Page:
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Excerpt from Once We Were Home by Jennifer Rosner, plus links to reviews, author biography & more

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Once We Were Home

by Jennifer Rosner

Once We Were Home by Jennifer Rosner X
Once We Were Home by Jennifer Rosner
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  • First Published:
    Mar 2023, 288 pages

    Mar 2024, 288 pages


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They cross the courtyard to class. Already, the day is hot and sticky. Some of the younger boys extend their arms like airplanes, swerving through the thick summer air, making noises with pursed lips. "Sheeew!" Roger joins in, veering this way and that. He misses Georges, his friend since nursery, who was moved to Saint Michael's after making up a game of dangling books, tied in their carrier straps like bombs. Sister Brigitte called Georges a prankster and reminded Roger that he can't afford to get into trouble. "You must keep to best behavior—I mean it, Roger."

Roger drops his arms now, bringing his books close to his chest. He has new questions that popped into his head last night.

Do bats have upside-down dreams?

Why do stars twinkle?

Does Heaven get full?

He spots Sister Brigitte, small in the folds of her habit, pink-tipped nose and eyes like sea-blue marbles, standing outside the classroom building. Roger begins asking her his questions, and though she shushes him—"Not now, you'll be late for lessons"—she pulls him in for a quick hug, fabric rustling, and presses her soft cheek to his.

The schedule is always the same:

Wake up, lave, make the bed, and morning exercise

Lauds and breakfast


Lunch and washing dishes

Afternoon rest

Arts and crafts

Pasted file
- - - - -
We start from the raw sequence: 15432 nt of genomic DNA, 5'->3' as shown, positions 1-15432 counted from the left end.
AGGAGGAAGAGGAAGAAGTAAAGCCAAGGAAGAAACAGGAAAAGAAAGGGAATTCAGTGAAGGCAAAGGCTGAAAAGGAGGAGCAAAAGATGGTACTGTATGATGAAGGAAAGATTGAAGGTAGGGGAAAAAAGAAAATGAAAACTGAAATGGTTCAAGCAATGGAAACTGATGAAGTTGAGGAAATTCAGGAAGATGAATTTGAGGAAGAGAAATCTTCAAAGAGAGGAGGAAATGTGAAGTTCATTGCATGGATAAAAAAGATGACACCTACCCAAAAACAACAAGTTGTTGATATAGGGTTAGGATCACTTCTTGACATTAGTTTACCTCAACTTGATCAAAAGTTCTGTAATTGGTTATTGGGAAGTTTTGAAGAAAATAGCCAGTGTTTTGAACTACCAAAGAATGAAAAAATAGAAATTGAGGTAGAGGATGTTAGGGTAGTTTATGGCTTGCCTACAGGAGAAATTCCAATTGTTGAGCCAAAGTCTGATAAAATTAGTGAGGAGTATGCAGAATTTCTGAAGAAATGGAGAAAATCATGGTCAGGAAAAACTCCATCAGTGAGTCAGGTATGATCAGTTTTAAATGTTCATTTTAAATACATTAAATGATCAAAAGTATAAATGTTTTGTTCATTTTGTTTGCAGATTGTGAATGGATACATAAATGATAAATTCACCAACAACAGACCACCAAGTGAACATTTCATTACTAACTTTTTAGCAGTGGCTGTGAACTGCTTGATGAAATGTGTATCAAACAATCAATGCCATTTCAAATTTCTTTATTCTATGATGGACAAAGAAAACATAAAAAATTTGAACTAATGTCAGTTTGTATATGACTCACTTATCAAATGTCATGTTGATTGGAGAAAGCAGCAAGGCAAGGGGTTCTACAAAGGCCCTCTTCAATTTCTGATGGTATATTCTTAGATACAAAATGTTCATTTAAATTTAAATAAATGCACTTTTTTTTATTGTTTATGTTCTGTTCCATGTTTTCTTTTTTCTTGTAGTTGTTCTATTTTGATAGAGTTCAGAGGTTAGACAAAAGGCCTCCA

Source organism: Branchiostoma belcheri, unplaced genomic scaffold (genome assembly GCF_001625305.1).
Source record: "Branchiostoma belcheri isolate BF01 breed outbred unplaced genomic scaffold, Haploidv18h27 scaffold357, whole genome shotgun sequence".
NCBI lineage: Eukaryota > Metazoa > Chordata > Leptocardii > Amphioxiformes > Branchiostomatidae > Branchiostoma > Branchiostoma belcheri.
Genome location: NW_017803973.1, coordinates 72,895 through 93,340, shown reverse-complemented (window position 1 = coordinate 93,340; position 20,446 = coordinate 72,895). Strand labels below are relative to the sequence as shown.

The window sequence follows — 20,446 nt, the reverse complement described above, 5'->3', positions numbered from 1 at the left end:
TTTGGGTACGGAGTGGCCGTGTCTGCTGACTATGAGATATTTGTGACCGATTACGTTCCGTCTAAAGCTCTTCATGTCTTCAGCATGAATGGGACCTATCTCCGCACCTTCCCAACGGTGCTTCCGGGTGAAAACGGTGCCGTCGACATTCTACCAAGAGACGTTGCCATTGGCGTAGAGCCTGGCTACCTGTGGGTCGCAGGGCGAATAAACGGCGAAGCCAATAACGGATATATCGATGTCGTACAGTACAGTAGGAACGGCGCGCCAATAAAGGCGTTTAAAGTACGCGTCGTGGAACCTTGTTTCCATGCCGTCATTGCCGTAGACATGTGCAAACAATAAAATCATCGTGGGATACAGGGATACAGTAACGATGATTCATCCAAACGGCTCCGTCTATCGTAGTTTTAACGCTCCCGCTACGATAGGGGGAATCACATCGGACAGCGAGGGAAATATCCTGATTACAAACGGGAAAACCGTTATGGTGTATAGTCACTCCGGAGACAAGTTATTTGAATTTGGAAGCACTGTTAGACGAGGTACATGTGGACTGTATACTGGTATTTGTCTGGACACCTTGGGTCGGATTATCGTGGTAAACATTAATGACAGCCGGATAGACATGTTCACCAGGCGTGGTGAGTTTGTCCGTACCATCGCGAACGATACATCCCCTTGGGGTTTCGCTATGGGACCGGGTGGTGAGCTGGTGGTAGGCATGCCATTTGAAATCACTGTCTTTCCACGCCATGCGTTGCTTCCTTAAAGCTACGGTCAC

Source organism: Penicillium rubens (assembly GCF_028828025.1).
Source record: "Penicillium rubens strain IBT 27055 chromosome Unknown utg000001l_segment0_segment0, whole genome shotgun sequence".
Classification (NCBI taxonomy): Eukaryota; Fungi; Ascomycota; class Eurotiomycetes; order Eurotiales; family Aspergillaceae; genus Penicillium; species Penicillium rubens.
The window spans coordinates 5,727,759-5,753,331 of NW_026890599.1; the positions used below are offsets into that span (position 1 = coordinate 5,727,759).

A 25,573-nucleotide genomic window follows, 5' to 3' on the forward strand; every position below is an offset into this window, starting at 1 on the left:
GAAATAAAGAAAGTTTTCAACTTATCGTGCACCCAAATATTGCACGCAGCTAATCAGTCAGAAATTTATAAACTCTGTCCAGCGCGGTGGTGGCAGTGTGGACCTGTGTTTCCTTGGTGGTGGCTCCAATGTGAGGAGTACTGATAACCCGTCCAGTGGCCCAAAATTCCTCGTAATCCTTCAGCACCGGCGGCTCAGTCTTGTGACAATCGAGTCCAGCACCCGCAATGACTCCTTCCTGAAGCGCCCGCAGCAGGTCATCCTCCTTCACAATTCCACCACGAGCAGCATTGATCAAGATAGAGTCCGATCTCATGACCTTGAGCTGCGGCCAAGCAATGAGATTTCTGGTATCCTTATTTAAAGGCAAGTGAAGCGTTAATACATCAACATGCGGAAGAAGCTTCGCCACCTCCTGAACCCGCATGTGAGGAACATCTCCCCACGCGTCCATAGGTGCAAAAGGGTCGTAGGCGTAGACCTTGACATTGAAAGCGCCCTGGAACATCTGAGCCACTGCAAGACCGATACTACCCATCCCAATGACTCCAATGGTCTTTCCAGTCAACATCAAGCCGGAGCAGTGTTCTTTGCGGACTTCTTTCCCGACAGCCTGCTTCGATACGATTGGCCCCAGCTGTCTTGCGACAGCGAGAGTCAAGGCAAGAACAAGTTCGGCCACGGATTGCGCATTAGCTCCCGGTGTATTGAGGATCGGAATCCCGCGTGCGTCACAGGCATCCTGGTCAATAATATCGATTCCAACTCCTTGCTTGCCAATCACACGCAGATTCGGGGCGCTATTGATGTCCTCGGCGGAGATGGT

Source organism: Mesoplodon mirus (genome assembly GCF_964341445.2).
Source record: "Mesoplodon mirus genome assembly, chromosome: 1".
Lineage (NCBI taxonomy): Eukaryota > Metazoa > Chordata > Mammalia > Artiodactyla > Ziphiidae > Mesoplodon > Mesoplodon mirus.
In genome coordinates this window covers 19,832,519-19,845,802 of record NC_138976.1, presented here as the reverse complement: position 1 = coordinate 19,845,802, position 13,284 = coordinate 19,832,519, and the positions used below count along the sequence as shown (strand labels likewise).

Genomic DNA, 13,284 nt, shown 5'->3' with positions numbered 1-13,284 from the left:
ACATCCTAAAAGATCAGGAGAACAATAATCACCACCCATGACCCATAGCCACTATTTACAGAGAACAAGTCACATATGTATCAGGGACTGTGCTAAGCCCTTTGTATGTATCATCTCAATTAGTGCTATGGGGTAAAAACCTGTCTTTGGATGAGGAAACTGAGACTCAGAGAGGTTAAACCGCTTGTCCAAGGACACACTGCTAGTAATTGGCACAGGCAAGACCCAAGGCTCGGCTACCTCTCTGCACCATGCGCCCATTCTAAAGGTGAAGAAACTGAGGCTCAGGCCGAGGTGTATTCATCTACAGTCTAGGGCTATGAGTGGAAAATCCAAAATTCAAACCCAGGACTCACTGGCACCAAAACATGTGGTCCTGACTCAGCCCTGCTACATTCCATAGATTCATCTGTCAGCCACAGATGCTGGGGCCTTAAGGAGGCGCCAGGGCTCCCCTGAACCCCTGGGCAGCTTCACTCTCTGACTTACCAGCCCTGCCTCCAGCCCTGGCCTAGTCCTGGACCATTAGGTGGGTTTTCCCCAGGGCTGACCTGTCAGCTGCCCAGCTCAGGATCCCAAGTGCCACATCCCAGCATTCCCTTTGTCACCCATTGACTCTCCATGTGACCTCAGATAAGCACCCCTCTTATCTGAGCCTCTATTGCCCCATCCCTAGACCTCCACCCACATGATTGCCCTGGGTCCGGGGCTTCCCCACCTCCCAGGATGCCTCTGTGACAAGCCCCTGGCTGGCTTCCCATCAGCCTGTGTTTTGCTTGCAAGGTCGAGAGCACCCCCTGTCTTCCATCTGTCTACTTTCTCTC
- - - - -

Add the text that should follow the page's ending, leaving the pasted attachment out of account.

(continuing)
Chores by rotation


Vespers and bedtime

Roger has Sister Brigitte's permission to spend rest time in the garden. Stepping-stones spiral like snail shells around tall stalks of purple iris and white lilies. Beyond the iron-slatted gate, mounded hills dabbed with wildflowers. Roger sits on the rock bench, looking past the gate, wondering who might come, and writing stories on spare pieces of paper that Sister Brigitte saves for him.

He writes about a boy who wishes to do nothing all day long, but in wishing to do nothing, he does something. He writes about two friends, a moose and a deer, who believe they are the same until they come to a lake and see their different reflections. One day Roger writes about a girl—a real girl he spots carrying a basket of dug-up plants over the hillside. In his story, she drifts to sleep dreaming of planting a garden and wakes the next morning in a full-grown flower bed.

After reading his latest, Sister Brigitte says, "Be proud of that wild imagination you got from your mère et père."

Roger wishes to write even wilder stories.

* * *

"Hey, sissy, are you writing in your diary?" Albert says, walking past, freckles splashed across his nose and cheeks.

The adults think Albert is angelic, but the kids know he is a bully. He's always mocking Roger for using the private stall in the boys' bathroom, and for turning around to undress, even as other boys chase each other, naked, hurling pillows. But Roger is doing what Brother Jacques, praising modesty, told him to do. He angles his paper away and continues writing.

The new boy, Henri, takes a seat at the far end of the bench. His shorts pouch like Roger's do, and he has nearly as many mosquito bites on his ankles. Roger keeps to his writing. Henri gave a smile earlier, but maybe he's fallen in with Albert.

"I like stories that are funny. Do you write funny stories?" Henri asks.

"Not really," Roger says.

Henri looks toward the chapel. "Have you noticed that Brother Nicolas's eyes are bloodshot?"

Roger looks up. "What's that?"

"When there are red lines in the white part."

"Like tiny lines of a map," Roger says.

"Like the roads to good and evil," Henri says, his voice pitched high in imitation of Sister Chantal.

Both boys laugh, then look around to be sure no one heard. Maybe Henri is a prankster, too, but he doesn't seem eager to get in trouble.

"I'll show you some of my stories anyway," Roger says.

Henri scooches closer on the bench.

* * *

There is only cold water at Sainte Marie's, so once a week Brother Jacques leads the boys through town to the public bathhouse. Roger and Henri walk side by side now, inhaling the street smells: fried fish, pipe smoke, garbage, the salty sea air. Brother Jacques, straight and tall like a tree, doesn't talk much, but he also doesn't quiet the boys as they chatter on their way. Henri knows lots of riddles, and he tells them to Roger. Roger doesn't know the answers to any of them, so Henri supplies them.

Once We Were Home copyright © 2023 by Jennifer Rosner. All rights reserved. For information, address Flatiron Books, 120 Broadway, New York, NY 10271.

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